ROBERT SIEGEL, HOST:
There was a third straight day of clashes between Israelis and Palestinians in Jerusalem today. The violence comes as Palestinians buried a teenage boy who had been kidnapped and found dead in a forest. Police are still investigating but Palestinians believe that the boy's killing was a revenge attack after three Israeli teens were abducted and killed. A crime Israel blames on Hamas. Daniel Estrin reports from Jerusalem.
(SOUNDBITE OF CHEERING)
DANIEL ESTRIN, BYLINE: At today's funeral of 16-year-old Mohammed Abu Khdeir some Palestinians cheered - rise up, rise up, intifada - a call for an uprising. At least a couple thousand people joined the funeral. Demonstrators threw rocks and launched fireworks at Israeli forces who fired back with stun grenades. They were reportedly at least a couple dozen Palestinians and a dozen police injured. Meanwhile, at least 14 rockets or mortars were fired from the Gaza Strip but didn't injure anyone, according to Israel. Which said it responded with airstrikes. There's been sustained rocket fire this week and Israel has been bombing targets repeatedly and increasing troops on the border with Gaza.
UNIDENTIFIED MAN 1: Foreign language spoken.
ESTRIN: Last night at the Fourth of July reception at the U.S. ambassador's residence near Tel Aviv, Israeli Prime Minister Benjamin Netanyahu said Israel would cease hostilities if the rocket fire ended. If not, he said, quote, "the reinforcement forces that are located in the field will act forcefully. The security of our citizens comes first." The Israeli army says the militant group Hamas has been firing longer-range rockets toward Israel in recent days. But Lieutenant Colonel Peter Lerner says the Army has no interest in a war in Gaza.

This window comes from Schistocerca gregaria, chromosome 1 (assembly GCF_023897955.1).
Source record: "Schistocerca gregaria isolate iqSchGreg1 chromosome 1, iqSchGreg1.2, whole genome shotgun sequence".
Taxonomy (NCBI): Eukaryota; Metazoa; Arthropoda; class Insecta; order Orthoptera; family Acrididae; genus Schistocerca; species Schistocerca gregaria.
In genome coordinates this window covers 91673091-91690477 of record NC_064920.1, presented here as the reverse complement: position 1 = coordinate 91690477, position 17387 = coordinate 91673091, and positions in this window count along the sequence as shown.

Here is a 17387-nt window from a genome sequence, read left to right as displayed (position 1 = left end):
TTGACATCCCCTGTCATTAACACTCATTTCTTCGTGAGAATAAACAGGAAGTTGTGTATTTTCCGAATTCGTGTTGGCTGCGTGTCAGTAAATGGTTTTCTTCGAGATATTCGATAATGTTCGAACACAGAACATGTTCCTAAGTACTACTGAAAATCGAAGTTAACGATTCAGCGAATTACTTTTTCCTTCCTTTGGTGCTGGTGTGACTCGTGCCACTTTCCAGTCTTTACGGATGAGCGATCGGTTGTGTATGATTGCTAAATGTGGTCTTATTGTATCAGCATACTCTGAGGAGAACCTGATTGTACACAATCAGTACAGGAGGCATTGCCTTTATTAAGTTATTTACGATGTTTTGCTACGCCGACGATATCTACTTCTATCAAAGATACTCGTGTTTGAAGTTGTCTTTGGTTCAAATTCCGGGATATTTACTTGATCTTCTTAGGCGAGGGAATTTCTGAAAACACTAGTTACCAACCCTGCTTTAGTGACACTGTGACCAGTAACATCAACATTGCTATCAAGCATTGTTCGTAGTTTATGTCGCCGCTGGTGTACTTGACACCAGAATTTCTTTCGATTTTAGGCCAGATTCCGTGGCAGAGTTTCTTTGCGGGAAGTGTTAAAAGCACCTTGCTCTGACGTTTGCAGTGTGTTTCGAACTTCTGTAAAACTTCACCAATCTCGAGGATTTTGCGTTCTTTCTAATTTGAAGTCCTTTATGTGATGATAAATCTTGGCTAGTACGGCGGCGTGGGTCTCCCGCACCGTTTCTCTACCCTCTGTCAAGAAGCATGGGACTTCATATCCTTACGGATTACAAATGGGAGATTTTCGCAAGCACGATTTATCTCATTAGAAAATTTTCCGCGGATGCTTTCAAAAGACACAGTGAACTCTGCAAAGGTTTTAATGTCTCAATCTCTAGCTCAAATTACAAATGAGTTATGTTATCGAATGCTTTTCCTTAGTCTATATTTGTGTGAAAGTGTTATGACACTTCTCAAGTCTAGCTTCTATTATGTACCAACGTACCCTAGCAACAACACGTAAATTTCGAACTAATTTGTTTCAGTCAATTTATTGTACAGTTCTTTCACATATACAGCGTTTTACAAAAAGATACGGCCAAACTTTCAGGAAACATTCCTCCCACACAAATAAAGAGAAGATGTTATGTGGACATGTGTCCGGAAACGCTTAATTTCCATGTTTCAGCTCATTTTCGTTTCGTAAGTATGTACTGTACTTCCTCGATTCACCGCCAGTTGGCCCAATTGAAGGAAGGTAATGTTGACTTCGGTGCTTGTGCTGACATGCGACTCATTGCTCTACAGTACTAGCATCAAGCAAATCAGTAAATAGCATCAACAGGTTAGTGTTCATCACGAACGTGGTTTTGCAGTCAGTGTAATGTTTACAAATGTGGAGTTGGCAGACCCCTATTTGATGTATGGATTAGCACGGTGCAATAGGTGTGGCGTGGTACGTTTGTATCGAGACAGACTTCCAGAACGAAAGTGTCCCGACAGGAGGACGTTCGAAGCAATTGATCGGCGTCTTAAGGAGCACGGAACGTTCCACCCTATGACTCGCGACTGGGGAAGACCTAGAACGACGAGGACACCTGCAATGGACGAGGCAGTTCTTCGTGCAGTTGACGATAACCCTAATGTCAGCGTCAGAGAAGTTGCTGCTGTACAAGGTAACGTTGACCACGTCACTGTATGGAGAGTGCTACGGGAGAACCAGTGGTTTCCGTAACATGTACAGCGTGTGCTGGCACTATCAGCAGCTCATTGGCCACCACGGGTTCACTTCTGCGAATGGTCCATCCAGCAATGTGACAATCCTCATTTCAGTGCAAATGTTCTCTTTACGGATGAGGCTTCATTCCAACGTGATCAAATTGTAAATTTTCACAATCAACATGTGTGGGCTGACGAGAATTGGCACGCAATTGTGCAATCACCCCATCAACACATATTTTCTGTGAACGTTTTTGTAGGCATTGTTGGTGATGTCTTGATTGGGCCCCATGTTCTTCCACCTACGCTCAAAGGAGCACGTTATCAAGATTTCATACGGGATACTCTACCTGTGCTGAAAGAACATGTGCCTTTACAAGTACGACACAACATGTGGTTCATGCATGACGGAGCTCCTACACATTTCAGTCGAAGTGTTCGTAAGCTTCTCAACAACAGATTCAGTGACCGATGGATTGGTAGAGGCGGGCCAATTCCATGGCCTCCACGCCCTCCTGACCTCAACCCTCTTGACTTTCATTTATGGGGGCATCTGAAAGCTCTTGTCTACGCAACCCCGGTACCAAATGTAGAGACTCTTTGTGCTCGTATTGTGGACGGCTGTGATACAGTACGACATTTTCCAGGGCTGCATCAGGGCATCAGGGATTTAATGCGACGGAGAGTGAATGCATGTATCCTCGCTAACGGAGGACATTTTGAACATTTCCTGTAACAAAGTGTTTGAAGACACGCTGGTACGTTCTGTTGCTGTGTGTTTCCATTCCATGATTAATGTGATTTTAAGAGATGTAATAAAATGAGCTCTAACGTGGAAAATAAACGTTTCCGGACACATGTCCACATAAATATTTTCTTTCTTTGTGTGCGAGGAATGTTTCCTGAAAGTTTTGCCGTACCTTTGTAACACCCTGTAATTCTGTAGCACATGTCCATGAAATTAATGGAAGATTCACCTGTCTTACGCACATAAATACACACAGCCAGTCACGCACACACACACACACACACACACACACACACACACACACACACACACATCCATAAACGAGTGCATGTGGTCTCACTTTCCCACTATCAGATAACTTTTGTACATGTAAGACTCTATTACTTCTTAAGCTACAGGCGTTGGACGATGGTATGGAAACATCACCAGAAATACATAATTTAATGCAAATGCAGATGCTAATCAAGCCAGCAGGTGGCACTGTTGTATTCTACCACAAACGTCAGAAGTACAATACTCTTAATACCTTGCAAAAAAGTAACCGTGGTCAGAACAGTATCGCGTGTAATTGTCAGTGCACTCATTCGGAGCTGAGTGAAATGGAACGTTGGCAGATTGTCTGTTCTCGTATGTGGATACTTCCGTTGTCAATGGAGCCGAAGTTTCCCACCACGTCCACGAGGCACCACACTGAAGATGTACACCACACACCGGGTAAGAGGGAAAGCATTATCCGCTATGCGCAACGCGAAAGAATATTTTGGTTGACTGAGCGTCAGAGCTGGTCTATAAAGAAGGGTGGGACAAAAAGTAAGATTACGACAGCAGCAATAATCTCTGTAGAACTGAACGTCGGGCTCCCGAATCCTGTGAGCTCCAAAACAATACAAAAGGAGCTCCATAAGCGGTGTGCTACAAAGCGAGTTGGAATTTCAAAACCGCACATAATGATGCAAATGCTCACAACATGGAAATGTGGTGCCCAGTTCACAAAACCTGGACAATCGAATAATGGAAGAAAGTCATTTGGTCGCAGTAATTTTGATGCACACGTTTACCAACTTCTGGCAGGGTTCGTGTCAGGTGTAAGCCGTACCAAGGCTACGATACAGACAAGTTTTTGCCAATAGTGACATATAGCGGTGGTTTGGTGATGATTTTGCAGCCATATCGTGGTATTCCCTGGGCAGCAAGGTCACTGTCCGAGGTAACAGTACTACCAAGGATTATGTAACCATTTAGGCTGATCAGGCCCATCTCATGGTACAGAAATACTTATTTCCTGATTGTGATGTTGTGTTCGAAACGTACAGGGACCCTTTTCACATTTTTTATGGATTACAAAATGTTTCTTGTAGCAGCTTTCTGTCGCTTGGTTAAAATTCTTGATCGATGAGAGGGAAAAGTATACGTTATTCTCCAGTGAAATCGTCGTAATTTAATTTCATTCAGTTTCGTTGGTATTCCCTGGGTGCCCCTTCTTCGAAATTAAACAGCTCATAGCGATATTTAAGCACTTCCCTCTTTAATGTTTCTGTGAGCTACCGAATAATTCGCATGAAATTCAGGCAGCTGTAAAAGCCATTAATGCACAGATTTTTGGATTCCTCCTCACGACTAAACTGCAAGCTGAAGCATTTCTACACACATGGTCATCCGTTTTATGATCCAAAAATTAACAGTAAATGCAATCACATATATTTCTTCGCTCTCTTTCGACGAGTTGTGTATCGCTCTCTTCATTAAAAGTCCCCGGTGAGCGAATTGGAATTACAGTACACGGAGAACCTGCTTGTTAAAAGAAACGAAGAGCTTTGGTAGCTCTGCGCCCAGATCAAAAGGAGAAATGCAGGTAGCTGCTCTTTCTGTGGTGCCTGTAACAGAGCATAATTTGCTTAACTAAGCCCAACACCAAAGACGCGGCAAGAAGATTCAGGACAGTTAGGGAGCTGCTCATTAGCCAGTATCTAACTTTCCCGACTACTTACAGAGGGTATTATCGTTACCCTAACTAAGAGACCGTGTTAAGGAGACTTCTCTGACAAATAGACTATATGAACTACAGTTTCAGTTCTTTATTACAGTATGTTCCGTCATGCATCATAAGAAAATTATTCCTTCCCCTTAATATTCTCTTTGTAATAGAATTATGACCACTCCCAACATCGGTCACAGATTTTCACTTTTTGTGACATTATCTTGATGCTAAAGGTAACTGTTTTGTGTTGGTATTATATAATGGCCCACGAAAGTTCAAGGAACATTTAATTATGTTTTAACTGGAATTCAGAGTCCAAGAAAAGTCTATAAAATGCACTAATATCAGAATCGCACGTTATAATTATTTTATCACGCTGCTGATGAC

LIEUTENANT COLONEL PETER LERNER: We're trying to de-escalate the situation. We do not want deeper involvement or increased violence on the border and across the border.
ESTRIN: Yesterday an anonymous masked spokesman from Hamas' militant wing stood before television cameras next to a masked man holding a rifle.
UNIDENTIFIED MAN 2: Foreign-language spoken.
ESTRIN: He said Hamas fighters had surprises in store for the Israeli enemy if it started a war. The Hamas official said this week's group's leaders have not been venturing out of their homes for fear of being targeted in an Israeli air strike. And some say Hamas doesn't really want to fight in Gaza but Mitch Ginsberg, military correspondent for the Times of Israel, says Hamas may be trying to provoke unrest in the West Bank - which is ruled by the rival faction Fatah.
MITCH GINSBERG: I think Hamas was, to an extent, thrown a lifeline by this terrible murder of Mohammed Abu Khdeir. And I think that what Hamas has sought for a very long, time perhaps since they rose to power in Gaza in 2007, is to ignite the West Bank.
ESTRIN: Some of the mourners at the funeral for the Palestinian youth waved green Hamas flags. But Palestinian Authority President Mahmoud Abbas from the Fatah faction has opposed a violent uprising. And his troops security coordination has helped keep the Israeli-occupied West Bank relatively quiet. Palestinian support for that security coordination is low. Abbas is also trying to maintain a new unity government formed by Fatah and Hamas - which Israel insists he break up. For NPR News, I'm Daniel Estrin in Jerusalem.
SIEGEL: This is ALL THINGS CONSIDERED from NPR News. Transcript provided by NPR, Copyright NPR.